Laser Induced Damage Threshold Tutorial
The following is a general overview of how laser induced damage thresholds are measured and how the values may be utilized in determining the appropriateness of an optic for a given application. When choosing optics, it is important to understand the Laser Induced Damage Threshold (LIDT) of the optics being used. The LIDT for an optic greatly depends on the type of laser you are using. Continuous wave (CW) lasers typically cause damage from thermal effects (absorption either in the coating or in the substrate). Pulsed lasers, on the other hand, often strip electrons from the lattice structure of an optic before causing thermal damage. Note that the guideline presented here assumes room temperature operation and optics in new condition (i.e., within scratch-dig spec, surface free of contamination, etc.). Because dust or other particles on the surface of an optic can cause damage at lower thresholds, we recommend keeping surfaces clean and free of debris. For more information on cleaning optics, please see our Optics Cleaning tutorial.
Thorlabs' LIDT testing is done in compliance with ISO/DIS11254 specifications. A standard 1-on-1 testing regime is performed to test the damage threshold.
First, a low-power/energy beam is directed to the optic under test. The optic is exposed in 10 locations to this laser beam for a set duration of time (CW) or number of pulses (pulse repetition frequency specified). After exposure, the optic is examined by a microscope (~100X magnification) for any visible damage. The number of locations that are damaged at a particular power/energy level is recorded. Next, the power/energy is either increased or decreased and the optic is exposed at 10 new locations. This process is repeated until damage is observed. The damage threshold is then assigned to be the highest power/energy that the optic can withstand without causing damage. A histogram such as that below represents the testing of one BB1-E02 mirror.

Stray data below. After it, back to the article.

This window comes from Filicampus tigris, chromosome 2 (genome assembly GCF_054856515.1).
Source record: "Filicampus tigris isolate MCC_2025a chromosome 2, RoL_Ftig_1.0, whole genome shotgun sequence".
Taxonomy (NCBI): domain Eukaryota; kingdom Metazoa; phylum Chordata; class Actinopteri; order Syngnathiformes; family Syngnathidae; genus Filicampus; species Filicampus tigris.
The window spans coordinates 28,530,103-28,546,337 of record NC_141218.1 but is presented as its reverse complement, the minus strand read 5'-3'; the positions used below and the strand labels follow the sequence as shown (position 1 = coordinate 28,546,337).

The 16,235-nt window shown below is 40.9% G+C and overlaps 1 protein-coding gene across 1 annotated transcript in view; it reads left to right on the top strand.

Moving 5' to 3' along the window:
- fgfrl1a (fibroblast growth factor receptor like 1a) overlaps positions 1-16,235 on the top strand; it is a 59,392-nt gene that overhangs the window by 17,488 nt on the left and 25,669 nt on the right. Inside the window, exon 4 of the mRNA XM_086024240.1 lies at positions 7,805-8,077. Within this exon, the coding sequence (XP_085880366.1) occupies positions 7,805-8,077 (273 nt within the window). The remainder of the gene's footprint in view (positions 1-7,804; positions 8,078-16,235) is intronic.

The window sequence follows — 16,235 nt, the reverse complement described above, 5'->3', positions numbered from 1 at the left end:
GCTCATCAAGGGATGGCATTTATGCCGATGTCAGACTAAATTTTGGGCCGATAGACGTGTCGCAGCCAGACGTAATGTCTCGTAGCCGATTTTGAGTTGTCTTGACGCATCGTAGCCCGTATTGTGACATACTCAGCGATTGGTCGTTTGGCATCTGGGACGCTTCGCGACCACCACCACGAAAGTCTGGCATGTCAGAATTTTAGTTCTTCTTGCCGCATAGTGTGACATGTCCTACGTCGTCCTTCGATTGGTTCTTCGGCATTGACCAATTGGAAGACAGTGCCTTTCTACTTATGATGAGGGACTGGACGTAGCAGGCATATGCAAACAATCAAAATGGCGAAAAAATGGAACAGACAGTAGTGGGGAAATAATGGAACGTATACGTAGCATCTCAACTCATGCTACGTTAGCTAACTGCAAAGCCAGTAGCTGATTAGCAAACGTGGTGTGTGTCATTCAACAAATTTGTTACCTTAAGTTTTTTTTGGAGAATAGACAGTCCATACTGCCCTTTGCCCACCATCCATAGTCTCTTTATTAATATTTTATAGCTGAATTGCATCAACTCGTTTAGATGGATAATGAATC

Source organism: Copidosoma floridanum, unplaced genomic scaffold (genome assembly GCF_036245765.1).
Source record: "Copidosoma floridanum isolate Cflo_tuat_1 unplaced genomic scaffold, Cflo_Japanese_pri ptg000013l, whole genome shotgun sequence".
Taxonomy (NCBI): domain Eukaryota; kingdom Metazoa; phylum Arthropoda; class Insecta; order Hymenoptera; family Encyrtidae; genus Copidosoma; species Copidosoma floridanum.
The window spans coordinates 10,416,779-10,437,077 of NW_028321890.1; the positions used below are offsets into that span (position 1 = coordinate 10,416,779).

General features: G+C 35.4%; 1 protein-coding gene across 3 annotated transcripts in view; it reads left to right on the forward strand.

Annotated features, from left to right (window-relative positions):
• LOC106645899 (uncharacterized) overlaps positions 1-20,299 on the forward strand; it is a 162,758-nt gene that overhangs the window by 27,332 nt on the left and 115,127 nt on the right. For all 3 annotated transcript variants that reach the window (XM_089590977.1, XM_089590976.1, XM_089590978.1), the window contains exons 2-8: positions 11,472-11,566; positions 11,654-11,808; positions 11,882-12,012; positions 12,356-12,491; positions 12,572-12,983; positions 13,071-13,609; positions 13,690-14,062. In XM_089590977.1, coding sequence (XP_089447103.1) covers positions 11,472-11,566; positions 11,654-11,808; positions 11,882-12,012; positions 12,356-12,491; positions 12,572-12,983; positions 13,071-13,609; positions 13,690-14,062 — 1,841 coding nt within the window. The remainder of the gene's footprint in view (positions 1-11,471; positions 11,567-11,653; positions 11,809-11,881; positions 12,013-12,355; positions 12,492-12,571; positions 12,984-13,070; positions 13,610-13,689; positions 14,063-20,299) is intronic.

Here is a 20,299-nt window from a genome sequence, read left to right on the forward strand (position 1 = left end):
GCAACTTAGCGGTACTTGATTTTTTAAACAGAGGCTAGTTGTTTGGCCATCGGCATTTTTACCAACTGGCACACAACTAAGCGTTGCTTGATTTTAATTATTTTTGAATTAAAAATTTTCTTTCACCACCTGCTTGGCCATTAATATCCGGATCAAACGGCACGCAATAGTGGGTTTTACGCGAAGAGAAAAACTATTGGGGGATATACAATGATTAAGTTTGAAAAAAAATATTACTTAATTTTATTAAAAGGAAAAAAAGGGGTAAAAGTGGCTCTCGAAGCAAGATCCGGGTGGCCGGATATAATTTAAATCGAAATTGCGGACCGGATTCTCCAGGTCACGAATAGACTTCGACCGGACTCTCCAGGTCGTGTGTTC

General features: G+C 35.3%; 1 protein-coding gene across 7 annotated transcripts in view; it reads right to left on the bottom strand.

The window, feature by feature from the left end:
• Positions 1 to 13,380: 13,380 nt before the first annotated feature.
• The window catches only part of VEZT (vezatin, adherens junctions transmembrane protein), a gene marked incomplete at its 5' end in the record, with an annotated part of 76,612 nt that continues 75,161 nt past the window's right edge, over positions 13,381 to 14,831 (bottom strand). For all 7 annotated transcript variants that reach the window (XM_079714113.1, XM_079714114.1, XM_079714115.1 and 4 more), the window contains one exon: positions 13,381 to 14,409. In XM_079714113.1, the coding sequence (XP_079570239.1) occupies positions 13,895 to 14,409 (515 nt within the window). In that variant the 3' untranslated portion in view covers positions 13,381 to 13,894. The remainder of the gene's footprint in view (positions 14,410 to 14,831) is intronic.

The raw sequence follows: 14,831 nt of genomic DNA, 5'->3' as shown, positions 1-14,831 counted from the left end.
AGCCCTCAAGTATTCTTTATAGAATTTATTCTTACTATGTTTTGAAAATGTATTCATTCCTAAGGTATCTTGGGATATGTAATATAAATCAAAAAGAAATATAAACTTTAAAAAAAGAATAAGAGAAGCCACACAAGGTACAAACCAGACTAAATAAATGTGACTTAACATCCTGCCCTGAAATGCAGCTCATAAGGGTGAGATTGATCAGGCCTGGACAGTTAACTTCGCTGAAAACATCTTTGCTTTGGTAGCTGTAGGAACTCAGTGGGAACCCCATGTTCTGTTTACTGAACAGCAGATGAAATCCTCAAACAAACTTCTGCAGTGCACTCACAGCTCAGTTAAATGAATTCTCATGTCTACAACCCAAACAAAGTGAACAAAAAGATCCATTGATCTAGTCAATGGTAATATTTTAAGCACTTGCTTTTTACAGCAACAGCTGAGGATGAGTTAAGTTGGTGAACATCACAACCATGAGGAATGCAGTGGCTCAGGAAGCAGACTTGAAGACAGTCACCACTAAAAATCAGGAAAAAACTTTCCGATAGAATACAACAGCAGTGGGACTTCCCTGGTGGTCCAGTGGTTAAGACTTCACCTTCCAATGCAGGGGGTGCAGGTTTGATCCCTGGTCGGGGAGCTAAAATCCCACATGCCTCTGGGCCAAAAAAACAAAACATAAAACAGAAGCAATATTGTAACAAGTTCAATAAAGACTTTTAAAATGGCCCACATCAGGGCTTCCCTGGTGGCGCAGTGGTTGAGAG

The photograph above is a protected aluminum-coated mirror after LIDT testing. In this particular test, it handled 0.43 J/cm2 (1064 nm, 10 ns pulse, 10 Hz, Ø1.000 mm) before damage.
According to the test, the damage threshold of the mirror was 2.00 J/cm2 (532 nm, 10 ns pulse, 10 Hz, Ø0.803 mm). Please keep in mind that these tests are performed on clean optics, as dirt and contamination can significantly lower the damage threshold of a component. While the test results are only representative of one coating run, Thorlabs specifies damage threshold values that account for coating variances.